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The Strange Phenomena Of Hypnosis

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By



understanding the unconscious mindThere are many strange phenomena of hypnosis. Some of these are muscle catalepsy, positive and negative hallucinations, amnesia and anesthesia. These strange phenomena, that may be produced while a subject is in a hypnotic state, are directly related to the depth of hypnosis. 

    Depth of hypnosis can be visualized and imagined by comparing the hypnotic state to a swimming pool. Some people like to swim on the surface of the water, others like to swim under water anywhere between the surface and the bottom of the pool. Those people who swim on the surface are shallow subjects. Those who swim be­tween the surface and bottom are anywhere from medium to deep hypnotic subjects. Generally the deeper a subject is in hypnosis, the more quickly the subject will accept post-hypnotic suggestions. Also, the deeper a subject is, the more phenomena of hypnosis that may be produced.

The following chart is broken up into six categories: Whereas Category (Depth) I would be the lightest state of hypnosis, Category (Depth) 6 would be the deepest possible state. This scale of depths is commonly referred to as the. Aron's Scale, as the man who devised it is Harry Aron's.

WAKING STATE

DEPTHS                               PHENOMENA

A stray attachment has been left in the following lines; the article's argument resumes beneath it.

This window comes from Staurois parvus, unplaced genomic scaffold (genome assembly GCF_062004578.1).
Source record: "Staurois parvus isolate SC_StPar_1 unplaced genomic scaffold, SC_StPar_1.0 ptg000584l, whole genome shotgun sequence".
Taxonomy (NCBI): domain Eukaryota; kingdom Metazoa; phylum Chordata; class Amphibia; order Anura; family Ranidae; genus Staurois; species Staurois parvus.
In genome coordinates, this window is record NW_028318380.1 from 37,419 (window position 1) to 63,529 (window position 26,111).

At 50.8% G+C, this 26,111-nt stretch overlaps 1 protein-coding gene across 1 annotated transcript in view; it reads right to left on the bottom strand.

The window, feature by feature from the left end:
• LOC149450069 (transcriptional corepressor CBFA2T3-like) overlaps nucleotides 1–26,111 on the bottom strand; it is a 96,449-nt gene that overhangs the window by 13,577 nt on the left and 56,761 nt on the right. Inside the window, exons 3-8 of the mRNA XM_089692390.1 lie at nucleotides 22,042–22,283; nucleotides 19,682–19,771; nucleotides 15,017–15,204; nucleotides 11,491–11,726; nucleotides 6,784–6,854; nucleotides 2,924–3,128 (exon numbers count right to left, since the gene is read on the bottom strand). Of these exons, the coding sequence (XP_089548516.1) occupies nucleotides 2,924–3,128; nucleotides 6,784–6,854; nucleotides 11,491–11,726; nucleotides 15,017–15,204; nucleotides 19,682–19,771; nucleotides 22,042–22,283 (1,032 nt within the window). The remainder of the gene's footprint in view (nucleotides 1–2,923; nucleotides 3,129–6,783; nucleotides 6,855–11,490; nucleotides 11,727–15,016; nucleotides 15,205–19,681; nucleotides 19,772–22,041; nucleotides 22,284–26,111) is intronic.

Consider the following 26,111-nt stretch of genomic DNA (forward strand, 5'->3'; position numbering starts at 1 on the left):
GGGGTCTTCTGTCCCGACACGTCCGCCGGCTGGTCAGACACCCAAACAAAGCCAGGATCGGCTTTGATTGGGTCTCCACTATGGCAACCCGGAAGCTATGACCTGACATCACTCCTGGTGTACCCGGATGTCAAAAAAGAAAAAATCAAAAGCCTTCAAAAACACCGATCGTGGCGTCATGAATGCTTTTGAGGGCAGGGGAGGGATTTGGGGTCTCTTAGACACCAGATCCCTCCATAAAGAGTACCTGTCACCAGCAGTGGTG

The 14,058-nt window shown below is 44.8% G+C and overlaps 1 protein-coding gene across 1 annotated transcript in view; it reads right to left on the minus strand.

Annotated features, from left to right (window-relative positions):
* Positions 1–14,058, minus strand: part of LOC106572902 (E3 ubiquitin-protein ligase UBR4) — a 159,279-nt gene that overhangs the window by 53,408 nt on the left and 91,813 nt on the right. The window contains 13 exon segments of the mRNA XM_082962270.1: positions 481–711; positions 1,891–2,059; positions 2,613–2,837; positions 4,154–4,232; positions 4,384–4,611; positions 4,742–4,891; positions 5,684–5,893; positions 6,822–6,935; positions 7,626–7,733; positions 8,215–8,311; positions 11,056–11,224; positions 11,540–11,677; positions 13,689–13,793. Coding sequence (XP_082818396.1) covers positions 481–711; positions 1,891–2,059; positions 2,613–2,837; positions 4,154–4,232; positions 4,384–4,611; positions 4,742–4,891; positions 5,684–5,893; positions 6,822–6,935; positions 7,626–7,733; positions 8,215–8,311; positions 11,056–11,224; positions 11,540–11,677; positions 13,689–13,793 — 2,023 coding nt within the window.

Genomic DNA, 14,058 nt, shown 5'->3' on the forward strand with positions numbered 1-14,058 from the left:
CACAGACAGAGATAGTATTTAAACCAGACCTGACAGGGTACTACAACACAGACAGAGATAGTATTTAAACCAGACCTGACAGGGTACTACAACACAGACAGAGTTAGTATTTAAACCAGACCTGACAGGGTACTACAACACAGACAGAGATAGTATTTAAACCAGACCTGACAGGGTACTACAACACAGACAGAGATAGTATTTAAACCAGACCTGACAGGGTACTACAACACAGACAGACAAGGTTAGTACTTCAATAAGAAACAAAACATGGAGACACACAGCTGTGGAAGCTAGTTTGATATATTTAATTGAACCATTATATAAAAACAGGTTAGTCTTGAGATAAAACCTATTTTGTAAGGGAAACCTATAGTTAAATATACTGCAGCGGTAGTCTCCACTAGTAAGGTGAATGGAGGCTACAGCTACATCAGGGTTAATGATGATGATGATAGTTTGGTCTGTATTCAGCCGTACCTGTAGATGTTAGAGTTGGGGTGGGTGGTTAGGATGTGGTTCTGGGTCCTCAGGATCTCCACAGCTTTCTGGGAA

1)   Eye catalepsy First level

2)   Arm and hand catalepsy Second level Small muscle group catalepsy

3)   All muscle groups catalepsy

      Aphasia (name or number block)

4)   All of the above phenomena +

      Analgesia (light anesthesia)

 Positive olfactory and gustatory hallucinations

 Amnesia through strong direct suggestion Pseudo-age regression

 Automatic writing

5)   All of the above +

      Post-hypnotic amnesia without suggestion Anesthesia

      Positive hallucinations of all sensory perception

      Age regression

6)   All of the above +

      Negative sensory hallucinations

 

The first four levels of hypnosis are termed mnesic or memory retaining levels. The fifth and sixth levels are amnesic levels in that generally a subject will emerge from hypnosis without any conscious memory of what took place during the session. 

 

The fifth level of hypnosis is termed somnambulism. The sixth level is termed profound somnambulism. Less than 20 percent of the population is capable of reaching the somnambulistic levels. Approximately 60 percent of the population fall into the medium depth levels of three and four, and ap­proximately 20 percent of the population fall into the first and second levels of hypnosis.

 

   The phenomena in level one, Eye Catalepsy, is defined as the inability to use the eyelid muscles through suggestion. Catalep­sy refers to a rigidity of the muscles.

 

In the second level of hypnosis, more muscular control is gained in that arm and hand muscles may be made rigid or cataleptic through suggestion.